Oilseed rape growers are facing further pest problems this autumn with increased levels of cabbage root fly larvae, as a possible consequence of early drilling.
Although there have been ‘odd bits’ of root fly in crops over the last few years, this season Velcourt agronomist, Ryan Hudson says he is seeing more of the pest.
“By taking the approach of planting oilseed rape earlier whilst there was moisture and to get the crop established before the flea beetle arrives, we have opened ourselves up to higher risk of root fly, which tends to effect crops earlier in the season.
“I started picking it up three-four weeks ago, where some areas of fields looked a bit off-colour with some purpling of the leaves. On pulling them up, we could easily find root fly larvae in the root.”
However, it is not known whether the stress and discolouration of plants is down to larvae grazing the root, or extreme rainfall, says Mr Hudson.
“The high rainfall could have reduced nutrient availability, and plants may not have enough N to feed the large canopies. Or it could be that plants are showing signs of stress from roots being sat in very wet soil,” he adds.
With little means of control, Mr Hudson says monitoring root fly and flea beetle larvae numbers over winter and into the early spring will be important to determine the impact of the larvae, and early nutrition to help get crops growing will be particularly important.
He says: “I’m not overly concerned currently because the plants with root fly are well established with large roots. The worry is if we get another hot and dry spring, because we have damage to the roots which could reduce nutrient uptake. Due to the high rainfall we are likely to need to get nitrogen into the plant as soon as practically possible in the spring to ensure the plant has sufficient nutrition for rapid development despite the damage to the roots.”
Monitoring of fly and egg numbers at Warwick University’s Crop Centre at Wellesbourne showed a significant third generation of cabbage root fly this year, according Prof Rosemary Collier, and it is this generation that will be hitting oilseed rape crops.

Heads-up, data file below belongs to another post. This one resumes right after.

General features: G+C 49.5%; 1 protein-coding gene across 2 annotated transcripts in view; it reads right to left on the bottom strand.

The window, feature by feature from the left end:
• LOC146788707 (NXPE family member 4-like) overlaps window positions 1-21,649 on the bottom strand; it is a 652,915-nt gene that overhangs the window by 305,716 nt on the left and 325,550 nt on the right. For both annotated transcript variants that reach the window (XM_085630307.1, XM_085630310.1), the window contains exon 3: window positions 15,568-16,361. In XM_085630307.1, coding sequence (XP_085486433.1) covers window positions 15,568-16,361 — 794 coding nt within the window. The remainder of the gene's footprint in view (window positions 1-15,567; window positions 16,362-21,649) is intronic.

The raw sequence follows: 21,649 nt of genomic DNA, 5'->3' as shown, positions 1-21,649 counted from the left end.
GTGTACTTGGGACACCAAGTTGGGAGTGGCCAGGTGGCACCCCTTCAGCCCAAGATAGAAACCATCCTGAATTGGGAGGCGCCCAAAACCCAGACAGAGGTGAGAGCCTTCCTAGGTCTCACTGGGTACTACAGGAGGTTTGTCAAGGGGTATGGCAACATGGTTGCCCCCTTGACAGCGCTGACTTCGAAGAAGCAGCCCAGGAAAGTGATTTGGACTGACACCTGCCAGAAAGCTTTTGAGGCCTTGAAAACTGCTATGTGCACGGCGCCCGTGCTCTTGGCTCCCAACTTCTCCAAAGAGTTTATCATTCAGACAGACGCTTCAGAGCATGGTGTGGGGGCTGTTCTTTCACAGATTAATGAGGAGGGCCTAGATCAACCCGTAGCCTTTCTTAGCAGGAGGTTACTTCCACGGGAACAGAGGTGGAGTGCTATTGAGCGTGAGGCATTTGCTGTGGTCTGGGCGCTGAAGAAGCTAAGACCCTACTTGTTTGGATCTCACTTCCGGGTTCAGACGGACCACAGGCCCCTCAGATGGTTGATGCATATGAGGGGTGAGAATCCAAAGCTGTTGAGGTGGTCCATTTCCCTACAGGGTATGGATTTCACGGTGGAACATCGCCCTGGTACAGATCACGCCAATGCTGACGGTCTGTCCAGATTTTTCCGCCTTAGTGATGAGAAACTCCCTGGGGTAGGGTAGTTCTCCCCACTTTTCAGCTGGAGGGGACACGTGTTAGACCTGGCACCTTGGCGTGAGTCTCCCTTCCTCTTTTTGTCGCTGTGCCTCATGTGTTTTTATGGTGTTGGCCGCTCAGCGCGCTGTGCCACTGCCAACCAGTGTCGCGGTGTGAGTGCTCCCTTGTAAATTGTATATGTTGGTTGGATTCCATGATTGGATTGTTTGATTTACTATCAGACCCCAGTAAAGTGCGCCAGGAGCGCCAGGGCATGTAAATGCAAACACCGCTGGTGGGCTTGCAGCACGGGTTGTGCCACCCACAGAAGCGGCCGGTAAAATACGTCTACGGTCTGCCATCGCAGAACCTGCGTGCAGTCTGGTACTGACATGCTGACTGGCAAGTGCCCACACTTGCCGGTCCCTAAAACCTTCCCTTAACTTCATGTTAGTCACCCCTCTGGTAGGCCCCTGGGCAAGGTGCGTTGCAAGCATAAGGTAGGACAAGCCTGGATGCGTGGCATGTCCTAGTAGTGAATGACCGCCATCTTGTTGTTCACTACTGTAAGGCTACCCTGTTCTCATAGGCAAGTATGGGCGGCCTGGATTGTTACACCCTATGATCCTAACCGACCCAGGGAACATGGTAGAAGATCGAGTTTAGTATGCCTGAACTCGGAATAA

She says: “The highest numbers of eggs were laid between late August and mid-September at Wellesbourne.
"It’s hard to say whether cabbage root fly numbers were particularly high in 2019 as adult root flies are able to move between crops and so large infestations may arise simply because a new crop of oilseed rape has been sown close to a source of flies.”
The relatively ‘normal’ weather this summer with no real extremes and the loss of chemical control options could also be contributing, she adds.
“In the past, neonicotinoid seed treatments were probably providing some control of root fly larvae, so that may be one reason why infestations appear to be causing more damage.
Controlling cabbage root fly with insecticides applied as sprays is very difficult.”
Symptoms of cabbage root fly infestation include wilting and in extreme cases, plant die-off.
The fly lays eggs around the base of the plant and once the larvae hatch, they move down to feed on the roots, completely destroying the root system in extreme cases.
Prof Collier adds: “Small plants are more susceptible because they haven’t got much of a root system. Once they start growing away they can tolerate a certain level of infestation.”
For forecasts and up-to-date reports on most key field crop pests, visit: syngenta.co.uk/ahdb-pest-bulletin